Dumfree Tweed and his lookalike, Deever Tweed, are a pair of cousins, whose similar looks often have them mistaken for identical twins. Fat and lazy, Dumfrey prefers to direct henchmen to carry out crimes, while he and his cousin retire to a safe haven. The pair often wear costumes modeled on their namesakes from Lewis Carrol's Through the Looking-Glass. The Tweeds both shared criminal learnings and a fixation on Lewis Carrol's Alice in Wonderland. Teaming up, they modeled themselves after the duo of Tweedledee and Tweedledum from that book, oftentimes planning outrageous, absurdist schemes to trap Batman.
"Sometimes the wiliest brains are found in the most sluggish bodies -- and as you have already discovered, men who hate exertion are notoriously clever at inventing ingenious mechanical devices with swift effectiveness."—Detective Comics # 74.
Lazy and overweight, Tweedledum has no fighting skill at all. Along with his cousin Tweedledee, he relies on his cunning and ruthless strategies in order to commit crime.
Dumfree and Denver Tweed are cousins who resemble each other so closely that you would mistake them for identical twins. The Tweeds are known as Tweedledee and Tweedledum, both as a play on words on their real names, and because they so closely resemble Sir John Tenniel's depictions of those characters in Lewis Caroll's "Through the Looking Glass." The two Tweeds always conduct their criminal activity in partnership with one another. Fat and lazy, they prefer to mastermind criminal schemes and let their henchmen carry out any necessary physical activity. The Tweeds will often use their extraordinary resemblance to trick their opponents into thinking there is only one of them. Tweedledum and Tweedledee first encountered Batman and Robin (Dick Grayson)when they began a crime spree in Gotham City. They first met when Batman and Robin stumbled across a fur robbery commandeered by a short, bald—and very fat—man in a suit, tie, and derby. While his gang did the work, the boss observed from a chair at the back of their storage van. He wasn't unprepared, though, and caught the Dynamic Duo by the ankles in metal wolf traps. Hoping to apprehend the gang, Batman caught a report of a second robbery at a jewelry store, seemingly perpetrated by the same rotund rogue they'd just faced. Sporting a tuxedo and top hat, the villain took Batman down with an electrified cane.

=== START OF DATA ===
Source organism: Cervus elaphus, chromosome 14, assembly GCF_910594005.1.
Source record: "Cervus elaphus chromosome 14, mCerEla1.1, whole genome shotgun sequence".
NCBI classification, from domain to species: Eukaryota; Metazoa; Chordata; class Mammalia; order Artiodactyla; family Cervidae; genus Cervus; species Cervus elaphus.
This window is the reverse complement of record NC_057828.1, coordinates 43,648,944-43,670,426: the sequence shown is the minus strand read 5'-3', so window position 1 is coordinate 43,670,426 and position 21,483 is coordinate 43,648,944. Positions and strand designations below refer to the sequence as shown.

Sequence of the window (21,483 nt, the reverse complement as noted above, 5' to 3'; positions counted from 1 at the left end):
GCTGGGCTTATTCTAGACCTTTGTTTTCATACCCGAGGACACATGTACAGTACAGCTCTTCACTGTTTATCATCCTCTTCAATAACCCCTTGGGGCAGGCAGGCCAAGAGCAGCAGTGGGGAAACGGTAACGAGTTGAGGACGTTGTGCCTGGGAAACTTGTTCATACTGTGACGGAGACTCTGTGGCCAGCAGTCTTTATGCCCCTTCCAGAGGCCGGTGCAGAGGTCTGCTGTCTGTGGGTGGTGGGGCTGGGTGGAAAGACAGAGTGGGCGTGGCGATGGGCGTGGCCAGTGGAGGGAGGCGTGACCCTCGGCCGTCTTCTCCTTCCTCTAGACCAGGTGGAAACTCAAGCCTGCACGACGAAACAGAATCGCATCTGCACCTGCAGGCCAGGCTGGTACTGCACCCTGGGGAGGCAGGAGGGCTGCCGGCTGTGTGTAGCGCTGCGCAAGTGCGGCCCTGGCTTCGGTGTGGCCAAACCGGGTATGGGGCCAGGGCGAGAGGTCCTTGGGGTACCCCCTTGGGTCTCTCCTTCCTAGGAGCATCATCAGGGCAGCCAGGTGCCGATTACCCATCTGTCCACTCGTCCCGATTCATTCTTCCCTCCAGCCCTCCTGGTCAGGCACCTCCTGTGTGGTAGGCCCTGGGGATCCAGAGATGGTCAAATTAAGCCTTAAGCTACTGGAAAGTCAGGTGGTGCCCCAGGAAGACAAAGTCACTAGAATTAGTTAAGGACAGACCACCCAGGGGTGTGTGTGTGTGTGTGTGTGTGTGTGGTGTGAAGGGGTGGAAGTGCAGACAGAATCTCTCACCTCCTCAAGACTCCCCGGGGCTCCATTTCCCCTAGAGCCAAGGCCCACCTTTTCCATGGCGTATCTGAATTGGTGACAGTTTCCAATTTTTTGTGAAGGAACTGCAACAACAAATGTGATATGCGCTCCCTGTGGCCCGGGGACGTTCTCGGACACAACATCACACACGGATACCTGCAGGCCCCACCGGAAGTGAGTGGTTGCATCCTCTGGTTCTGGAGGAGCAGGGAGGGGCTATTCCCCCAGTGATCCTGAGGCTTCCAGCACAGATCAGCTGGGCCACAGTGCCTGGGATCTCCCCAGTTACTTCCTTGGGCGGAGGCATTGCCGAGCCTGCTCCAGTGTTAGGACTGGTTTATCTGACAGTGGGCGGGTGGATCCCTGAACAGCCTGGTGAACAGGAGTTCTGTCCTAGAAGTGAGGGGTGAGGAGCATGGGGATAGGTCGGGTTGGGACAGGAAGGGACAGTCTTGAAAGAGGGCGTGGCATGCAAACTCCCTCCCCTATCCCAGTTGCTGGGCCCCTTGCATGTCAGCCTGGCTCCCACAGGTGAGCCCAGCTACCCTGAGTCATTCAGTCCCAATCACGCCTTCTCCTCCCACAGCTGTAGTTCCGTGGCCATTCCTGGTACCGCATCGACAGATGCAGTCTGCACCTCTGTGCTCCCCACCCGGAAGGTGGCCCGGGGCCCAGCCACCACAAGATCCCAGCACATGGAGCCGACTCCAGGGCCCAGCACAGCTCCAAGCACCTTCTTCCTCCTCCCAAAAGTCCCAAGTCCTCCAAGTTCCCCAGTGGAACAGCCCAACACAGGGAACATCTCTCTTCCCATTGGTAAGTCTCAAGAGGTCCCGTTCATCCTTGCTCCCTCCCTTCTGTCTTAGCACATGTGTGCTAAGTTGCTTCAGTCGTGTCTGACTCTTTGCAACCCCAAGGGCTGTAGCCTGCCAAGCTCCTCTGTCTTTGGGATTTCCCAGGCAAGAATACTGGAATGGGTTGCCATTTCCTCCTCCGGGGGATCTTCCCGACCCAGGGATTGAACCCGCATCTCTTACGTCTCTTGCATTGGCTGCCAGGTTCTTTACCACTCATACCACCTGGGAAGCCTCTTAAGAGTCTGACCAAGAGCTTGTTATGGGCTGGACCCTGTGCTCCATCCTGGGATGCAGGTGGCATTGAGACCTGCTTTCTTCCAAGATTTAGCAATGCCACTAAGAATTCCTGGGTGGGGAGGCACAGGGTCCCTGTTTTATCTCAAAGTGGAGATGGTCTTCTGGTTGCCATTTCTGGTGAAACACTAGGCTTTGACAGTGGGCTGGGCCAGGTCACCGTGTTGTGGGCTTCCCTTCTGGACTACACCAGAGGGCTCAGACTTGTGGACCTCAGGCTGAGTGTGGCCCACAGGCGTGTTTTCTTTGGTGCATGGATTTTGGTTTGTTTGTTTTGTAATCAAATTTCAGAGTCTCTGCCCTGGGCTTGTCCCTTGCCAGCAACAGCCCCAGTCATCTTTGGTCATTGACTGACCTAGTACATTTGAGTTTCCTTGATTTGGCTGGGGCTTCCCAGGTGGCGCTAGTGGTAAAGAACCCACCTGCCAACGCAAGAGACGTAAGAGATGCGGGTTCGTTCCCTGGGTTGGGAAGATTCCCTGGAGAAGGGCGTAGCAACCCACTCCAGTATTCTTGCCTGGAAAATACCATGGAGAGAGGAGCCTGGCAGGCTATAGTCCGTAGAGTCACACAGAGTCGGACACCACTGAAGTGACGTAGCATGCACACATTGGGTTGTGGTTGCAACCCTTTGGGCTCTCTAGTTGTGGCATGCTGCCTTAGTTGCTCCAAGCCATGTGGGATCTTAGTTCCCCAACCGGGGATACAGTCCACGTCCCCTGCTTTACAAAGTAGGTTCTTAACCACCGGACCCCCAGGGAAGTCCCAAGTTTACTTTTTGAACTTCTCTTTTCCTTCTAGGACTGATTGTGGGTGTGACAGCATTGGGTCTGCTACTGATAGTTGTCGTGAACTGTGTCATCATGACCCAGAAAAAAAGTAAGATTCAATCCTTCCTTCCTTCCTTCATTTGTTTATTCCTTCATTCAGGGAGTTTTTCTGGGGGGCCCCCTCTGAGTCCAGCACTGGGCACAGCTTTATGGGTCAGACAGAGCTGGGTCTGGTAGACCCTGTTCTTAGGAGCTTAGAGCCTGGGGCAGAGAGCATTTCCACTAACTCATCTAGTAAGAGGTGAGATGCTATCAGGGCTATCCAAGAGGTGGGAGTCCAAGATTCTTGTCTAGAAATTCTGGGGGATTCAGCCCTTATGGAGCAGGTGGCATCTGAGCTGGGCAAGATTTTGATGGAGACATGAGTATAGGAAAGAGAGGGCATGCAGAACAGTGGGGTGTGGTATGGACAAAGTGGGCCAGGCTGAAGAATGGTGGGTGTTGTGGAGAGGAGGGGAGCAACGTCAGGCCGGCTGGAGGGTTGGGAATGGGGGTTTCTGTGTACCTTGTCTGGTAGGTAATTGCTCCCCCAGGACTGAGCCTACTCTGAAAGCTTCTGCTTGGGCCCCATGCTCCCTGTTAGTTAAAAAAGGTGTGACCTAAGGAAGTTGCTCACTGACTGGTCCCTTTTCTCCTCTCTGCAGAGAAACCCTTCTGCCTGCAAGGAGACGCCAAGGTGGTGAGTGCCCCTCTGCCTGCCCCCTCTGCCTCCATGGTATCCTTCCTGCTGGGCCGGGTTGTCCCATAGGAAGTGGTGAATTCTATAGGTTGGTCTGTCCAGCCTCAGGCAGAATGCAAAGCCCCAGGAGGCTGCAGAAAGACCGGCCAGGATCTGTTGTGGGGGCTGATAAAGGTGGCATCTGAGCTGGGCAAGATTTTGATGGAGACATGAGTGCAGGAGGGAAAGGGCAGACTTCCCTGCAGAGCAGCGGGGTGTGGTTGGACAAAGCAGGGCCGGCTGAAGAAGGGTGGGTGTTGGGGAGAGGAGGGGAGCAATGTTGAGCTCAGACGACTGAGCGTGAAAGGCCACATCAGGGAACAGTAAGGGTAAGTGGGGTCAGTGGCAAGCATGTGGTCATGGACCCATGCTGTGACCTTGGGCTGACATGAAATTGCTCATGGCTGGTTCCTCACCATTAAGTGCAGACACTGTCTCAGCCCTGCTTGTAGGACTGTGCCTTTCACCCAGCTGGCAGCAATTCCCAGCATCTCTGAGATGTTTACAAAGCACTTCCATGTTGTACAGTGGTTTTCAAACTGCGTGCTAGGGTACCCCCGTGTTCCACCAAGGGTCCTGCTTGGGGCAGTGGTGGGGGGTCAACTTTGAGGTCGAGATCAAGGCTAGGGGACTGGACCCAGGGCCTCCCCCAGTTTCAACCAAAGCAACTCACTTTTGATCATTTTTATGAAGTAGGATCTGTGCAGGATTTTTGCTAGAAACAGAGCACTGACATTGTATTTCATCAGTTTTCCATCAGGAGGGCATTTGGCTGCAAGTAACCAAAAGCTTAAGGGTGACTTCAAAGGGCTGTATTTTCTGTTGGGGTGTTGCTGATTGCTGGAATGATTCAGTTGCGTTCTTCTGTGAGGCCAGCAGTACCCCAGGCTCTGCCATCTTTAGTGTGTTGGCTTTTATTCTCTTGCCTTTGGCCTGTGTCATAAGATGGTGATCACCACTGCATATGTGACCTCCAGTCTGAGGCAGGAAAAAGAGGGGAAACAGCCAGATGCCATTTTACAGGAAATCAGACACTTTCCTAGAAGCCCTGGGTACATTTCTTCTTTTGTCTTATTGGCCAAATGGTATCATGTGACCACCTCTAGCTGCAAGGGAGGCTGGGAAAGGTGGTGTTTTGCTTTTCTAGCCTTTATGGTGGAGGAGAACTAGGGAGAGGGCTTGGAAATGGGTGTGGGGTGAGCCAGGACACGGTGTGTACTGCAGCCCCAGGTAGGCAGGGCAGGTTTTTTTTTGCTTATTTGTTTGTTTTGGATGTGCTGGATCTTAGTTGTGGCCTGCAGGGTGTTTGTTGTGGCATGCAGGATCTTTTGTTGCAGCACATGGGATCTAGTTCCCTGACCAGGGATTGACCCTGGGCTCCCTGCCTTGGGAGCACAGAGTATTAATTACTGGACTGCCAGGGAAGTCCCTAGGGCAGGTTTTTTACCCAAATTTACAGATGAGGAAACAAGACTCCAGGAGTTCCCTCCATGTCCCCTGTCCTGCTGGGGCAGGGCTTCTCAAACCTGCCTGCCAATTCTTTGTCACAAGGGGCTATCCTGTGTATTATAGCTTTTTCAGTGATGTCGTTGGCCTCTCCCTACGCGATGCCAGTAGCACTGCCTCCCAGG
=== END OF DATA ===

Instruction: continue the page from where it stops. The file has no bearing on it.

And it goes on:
By this point, the Dark Knight suspected what was going on and began making inquiries at the Fat Man's Emporium about any plump twins they might have among their clientele. The only siblings that the owner could recall hadn't spoken to one another in years—but there was another possibility. "There are the Tweed boys -- Dumfrey and Deever -- who look so much alike they're often mistaken for twins, although they're only cousins. I don't know what business they're in, but they seem to have plenty of money."